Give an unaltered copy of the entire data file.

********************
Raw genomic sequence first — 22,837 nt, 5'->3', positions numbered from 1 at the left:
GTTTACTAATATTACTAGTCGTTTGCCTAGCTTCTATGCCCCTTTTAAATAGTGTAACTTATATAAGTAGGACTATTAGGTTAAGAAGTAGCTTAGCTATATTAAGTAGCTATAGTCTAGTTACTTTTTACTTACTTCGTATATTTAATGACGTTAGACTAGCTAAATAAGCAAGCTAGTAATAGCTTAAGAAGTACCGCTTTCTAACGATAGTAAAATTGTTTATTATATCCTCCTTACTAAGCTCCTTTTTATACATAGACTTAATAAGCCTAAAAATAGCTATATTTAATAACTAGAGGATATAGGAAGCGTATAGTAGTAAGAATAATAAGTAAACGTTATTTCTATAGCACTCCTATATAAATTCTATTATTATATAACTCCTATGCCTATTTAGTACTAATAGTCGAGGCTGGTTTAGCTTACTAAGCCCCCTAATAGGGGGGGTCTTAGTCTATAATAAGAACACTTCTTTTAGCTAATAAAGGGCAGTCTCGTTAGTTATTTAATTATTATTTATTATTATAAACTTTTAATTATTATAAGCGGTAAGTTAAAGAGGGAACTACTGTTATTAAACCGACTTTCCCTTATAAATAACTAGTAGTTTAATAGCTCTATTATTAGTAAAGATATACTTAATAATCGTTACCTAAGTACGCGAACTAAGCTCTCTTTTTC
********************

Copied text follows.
Raw genomic sequence first — 22,837 nt, 5'->3', positions numbered from 1 at the left:
GTTTACTAATATTACTAGTCGTTTGCCTAGCTTCTATGCCCCTTTTAAATAGTGTAACTTATATAAGTAGGACTATTAGGTTAAGAAGTAGCTTAGCTATATTAAGTAGCTATAGTCTAGTTACTTTTTACTTACTTCGTATATTTAATGACGTTAGACTAGCTAAATAAGCAAGCTAGTAATAGCTTAAGAAGTACCGCTTTCTAACGATAGTAAAATTGTTTATTATATCCTCCTTACTAAGCTCCTTTTTATACATAGACTTAATAAGCCTAAAAATAGCTATATTTAATAACTAGAGGATATAGGAAGCGTATAGTAGTAAGAATAATAAGTAAACGTTATTTCTATAGCACTCCTATATAAATTCTATTATTATATAACTCCTATGCCTATTTAGTACTAATAGTCGAGGCTGGTTTAGCTTACTAAGCCCCCTAATAGGGGGGGTCTTAGTCTATAATAAGAACACTTCTTTTAGCTAATAAAGGGCAGTCTCGTTAGTTATTTAATTATTATTTATTATTATAAACTTTTAATTATTATAAGCGGTAAGTTAAAGAGGGAACTACTGTTATTAAACCGACTTTCCCTTATAAATAACTAGTAGTTTAATAGCTCTATTATTAGTAAAGATATACTTAATAATCGTTACCTAAGTACGCGAACTAAGCTCTCTTTTTC